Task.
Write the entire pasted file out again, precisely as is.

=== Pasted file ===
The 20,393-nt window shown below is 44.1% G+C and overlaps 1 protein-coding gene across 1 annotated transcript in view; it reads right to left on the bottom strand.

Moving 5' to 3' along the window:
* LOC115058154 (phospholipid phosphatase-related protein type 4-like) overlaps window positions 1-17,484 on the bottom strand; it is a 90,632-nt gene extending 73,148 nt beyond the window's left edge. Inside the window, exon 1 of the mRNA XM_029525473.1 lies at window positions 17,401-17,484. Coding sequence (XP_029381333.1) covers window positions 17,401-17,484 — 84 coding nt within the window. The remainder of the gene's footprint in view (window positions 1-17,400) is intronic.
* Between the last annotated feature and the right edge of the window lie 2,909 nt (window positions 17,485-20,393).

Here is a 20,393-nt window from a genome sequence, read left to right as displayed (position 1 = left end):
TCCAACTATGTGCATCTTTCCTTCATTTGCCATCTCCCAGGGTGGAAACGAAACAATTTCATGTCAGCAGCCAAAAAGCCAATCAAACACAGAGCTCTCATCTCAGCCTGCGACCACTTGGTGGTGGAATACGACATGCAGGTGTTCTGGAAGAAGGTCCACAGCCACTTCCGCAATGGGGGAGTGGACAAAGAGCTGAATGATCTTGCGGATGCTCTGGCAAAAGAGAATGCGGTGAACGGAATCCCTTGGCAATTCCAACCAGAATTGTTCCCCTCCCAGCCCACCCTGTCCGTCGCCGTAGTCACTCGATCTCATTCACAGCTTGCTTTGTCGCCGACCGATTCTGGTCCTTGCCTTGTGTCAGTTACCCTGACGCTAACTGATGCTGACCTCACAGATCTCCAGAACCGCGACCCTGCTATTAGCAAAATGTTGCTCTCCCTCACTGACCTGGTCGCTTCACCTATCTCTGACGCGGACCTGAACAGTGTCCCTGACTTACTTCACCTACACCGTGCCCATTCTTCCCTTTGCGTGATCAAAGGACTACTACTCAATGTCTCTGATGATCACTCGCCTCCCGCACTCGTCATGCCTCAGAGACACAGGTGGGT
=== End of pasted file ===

The 20,393-nt window shown below is 44.1% G+C and overlaps 1 protein-coding gene across 1 annotated transcript in view; it reads right to left on the bottom strand.

Moving 5' to 3' along the window:
* LOC115058154 (phospholipid phosphatase-related protein type 4-like) overlaps window positions 1-17,484 on the bottom strand; it is a 90,632-nt gene extending 73,148 nt beyond the window's left edge. Inside the window, exon 1 of the mRNA XM_029525473.1 lies at window positions 17,401-17,484. Coding sequence (XP_029381333.1) covers window positions 17,401-17,484 — 84 coding nt within the window. The remainder of the gene's footprint in view (window positions 1-17,400) is intronic.
* Between the last annotated feature and the right edge of the window lie 2,909 nt (window positions 17,485-20,393).

Here is a 20,393-nt window from a genome sequence, read left to right as displayed (position 1 = left end):
TCCAACTATGTGCATCTTTCCTTCATTTGCCATCTCCCAGGGTGGAAACGAAACAATTTCATGTCAGCAGCCAAAAAGCCAATCAAACACAGAGCTCTCATCTCAGCCTGCGACCACTTGGTGGTGGAATACGACATGCAGGTGTTCTGGAAGAAGGTCCACAGCCACTTCCGCAATGGGGGAGTGGACAAAGAGCTGAATGATCTTGCGGATGCTCTGGCAAAAGAGAATGCGGTGAACGGAATCCCTTGGCAATTCCAACCAGAATTGTTCCCCTCCCAGCCCACCCTGTCCGTCGCCGTAGTCACTCGATCTCATTCACAGCTTGCTTTGTCGCCGACCGATTCTGGTCCTTGCCTTGTGTCAGTTACCCTGACGCTAACTGATGCTGACCTCACAGATCTCCAGAACCGCGACCCTGCTATTAGCAAAATGTTGCTCTCCCTCACTGACCTGGTCGCTTCACCTATCTCTGACGCGGACCTGAACAGTGTCCCTGACTTACTTCACCTACACCGTGCCCATTCTTCCCTTTGCGTGATCAAAGGACTACTACTCAATGTCTCTGATGATCACTCGCCTCCCGCACTCGTCATGCCTCAGAGACACAGGTGGGT